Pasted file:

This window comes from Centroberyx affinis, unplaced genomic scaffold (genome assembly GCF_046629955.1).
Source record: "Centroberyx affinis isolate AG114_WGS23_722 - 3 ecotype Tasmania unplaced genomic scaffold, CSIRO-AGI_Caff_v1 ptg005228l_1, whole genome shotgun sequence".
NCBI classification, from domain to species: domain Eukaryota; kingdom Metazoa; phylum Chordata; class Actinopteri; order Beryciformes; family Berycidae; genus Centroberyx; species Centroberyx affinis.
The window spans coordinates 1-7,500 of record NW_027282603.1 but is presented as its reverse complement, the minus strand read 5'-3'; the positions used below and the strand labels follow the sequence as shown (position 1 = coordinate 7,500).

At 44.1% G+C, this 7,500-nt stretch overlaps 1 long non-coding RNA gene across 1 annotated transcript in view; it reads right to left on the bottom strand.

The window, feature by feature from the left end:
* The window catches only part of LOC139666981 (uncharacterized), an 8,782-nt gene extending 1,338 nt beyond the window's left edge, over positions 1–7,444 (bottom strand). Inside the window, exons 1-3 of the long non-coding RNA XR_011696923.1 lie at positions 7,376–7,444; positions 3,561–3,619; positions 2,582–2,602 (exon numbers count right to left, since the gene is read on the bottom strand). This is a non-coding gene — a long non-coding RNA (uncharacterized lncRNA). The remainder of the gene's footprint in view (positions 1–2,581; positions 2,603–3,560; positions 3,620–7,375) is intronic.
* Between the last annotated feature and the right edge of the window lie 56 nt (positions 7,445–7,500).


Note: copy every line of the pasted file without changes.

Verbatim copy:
This window comes from Centroberyx affinis, unplaced genomic scaffold (genome assembly GCF_046629955.1).
Source record: "Centroberyx affinis isolate AG114_WGS23_722 - 3 ecotype Tasmania unplaced genomic scaffold, CSIRO-AGI_Caff_v1 ptg005228l_1, whole genome shotgun sequence".
NCBI classification, from domain to species: domain Eukaryota; kingdom Metazoa; phylum Chordata; class Actinopteri; order Beryciformes; family Berycidae; genus Centroberyx; species Centroberyx affinis.
The window spans coordinates 1-7,500 of record NW_027282603.1 but is presented as its reverse complement, the minus strand read 5'-3'; the positions used below and the strand labels follow the sequence as shown (position 1 = coordinate 7,500).

At 44.1% G+C, this 7,500-nt stretch overlaps 1 long non-coding RNA gene across 1 annotated transcript in view; it reads right to left on the bottom strand.

The window, feature by feature from the left end:
* The window catches only part of LOC139666981 (uncharacterized), an 8,782-nt gene extending 1,338 nt beyond the window's left edge, over positions 1–7,444 (bottom strand). Inside the window, exons 1-3 of the long non-coding RNA XR_011696923.1 lie at positions 7,376–7,444; positions 3,561–3,619; positions 2,582–2,602 (exon numbers count right to left, since the gene is read on the bottom strand). This is a non-coding gene — a long non-coding RNA (uncharacterized lncRNA). The remainder of the gene's footprint in view (positions 1–2,581; positions 2,603–3,560; positions 3,620–7,375) is intronic.
* Between the last annotated feature and the right edge of the window lie 56 nt (positions 7,445–7,500).